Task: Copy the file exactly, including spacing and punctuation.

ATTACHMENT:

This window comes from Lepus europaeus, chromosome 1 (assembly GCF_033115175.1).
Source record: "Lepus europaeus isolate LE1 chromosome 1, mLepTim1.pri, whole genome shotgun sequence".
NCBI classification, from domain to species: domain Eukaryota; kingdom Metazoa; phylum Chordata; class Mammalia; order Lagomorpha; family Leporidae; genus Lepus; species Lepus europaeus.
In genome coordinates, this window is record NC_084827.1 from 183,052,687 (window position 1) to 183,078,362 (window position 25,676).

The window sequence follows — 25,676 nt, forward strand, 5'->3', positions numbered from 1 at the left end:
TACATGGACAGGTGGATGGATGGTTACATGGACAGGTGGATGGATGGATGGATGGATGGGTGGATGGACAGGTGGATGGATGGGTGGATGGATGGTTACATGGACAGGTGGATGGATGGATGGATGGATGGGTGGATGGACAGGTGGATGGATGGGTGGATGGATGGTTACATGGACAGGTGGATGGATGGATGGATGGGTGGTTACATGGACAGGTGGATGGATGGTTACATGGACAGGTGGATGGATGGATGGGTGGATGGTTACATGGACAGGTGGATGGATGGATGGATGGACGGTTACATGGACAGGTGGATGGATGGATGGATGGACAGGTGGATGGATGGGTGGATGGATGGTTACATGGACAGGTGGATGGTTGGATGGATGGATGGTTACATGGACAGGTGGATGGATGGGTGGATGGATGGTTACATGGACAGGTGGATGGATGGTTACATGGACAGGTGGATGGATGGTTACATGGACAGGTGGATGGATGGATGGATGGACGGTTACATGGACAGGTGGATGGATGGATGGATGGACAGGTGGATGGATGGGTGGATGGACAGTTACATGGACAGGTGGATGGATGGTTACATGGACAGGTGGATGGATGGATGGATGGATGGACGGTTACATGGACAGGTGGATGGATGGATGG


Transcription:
This window comes from Lepus europaeus, chromosome 1 (assembly GCF_033115175.1).
Source record: "Lepus europaeus isolate LE1 chromosome 1, mLepTim1.pri, whole genome shotgun sequence".
NCBI classification, from domain to species: domain Eukaryota; kingdom Metazoa; phylum Chordata; class Mammalia; order Lagomorpha; family Leporidae; genus Lepus; species Lepus europaeus.
In genome coordinates, this window is record NC_084827.1 from 183,052,687 (window position 1) to 183,078,362 (window position 25,676).

The window sequence follows — 25,676 nt, forward strand, 5'->3', positions numbered from 1 at the left end:
TACATGGACAGGTGGATGGATGGTTACATGGACAGGTGGATGGATGGATGGATGGATGGGTGGATGGACAGGTGGATGGATGGGTGGATGGATGGTTACATGGACAGGTGGATGGATGGATGGATGGATGGGTGGATGGACAGGTGGATGGATGGGTGGATGGATGGTTACATGGACAGGTGGATGGATGGATGGATGGGTGGTTACATGGACAGGTGGATGGATGGTTACATGGACAGGTGGATGGATGGATGGGTGGATGGTTACATGGACAGGTGGATGGATGGATGGATGGACGGTTACATGGACAGGTGGATGGATGGATGGATGGACAGGTGGATGGATGGGTGGATGGATGGTTACATGGACAGGTGGATGGTTGGATGGATGGATGGTTACATGGACAGGTGGATGGATGGGTGGATGGATGGTTACATGGACAGGTGGATGGATGGTTACATGGACAGGTGGATGGATGGTTACATGGACAGGTGGATGGATGGATGGATGGACGGTTACATGGACAGGTGGATGGATGGATGGATGGACAGGTGGATGGATGGGTGGATGGACAGTTACATGGACAGGTGGATGGATGGTTACATGGACAGGTGGATGGATGGATGGATGGATGGACGGTTACATGGACAGGTGGATGGATGGATGG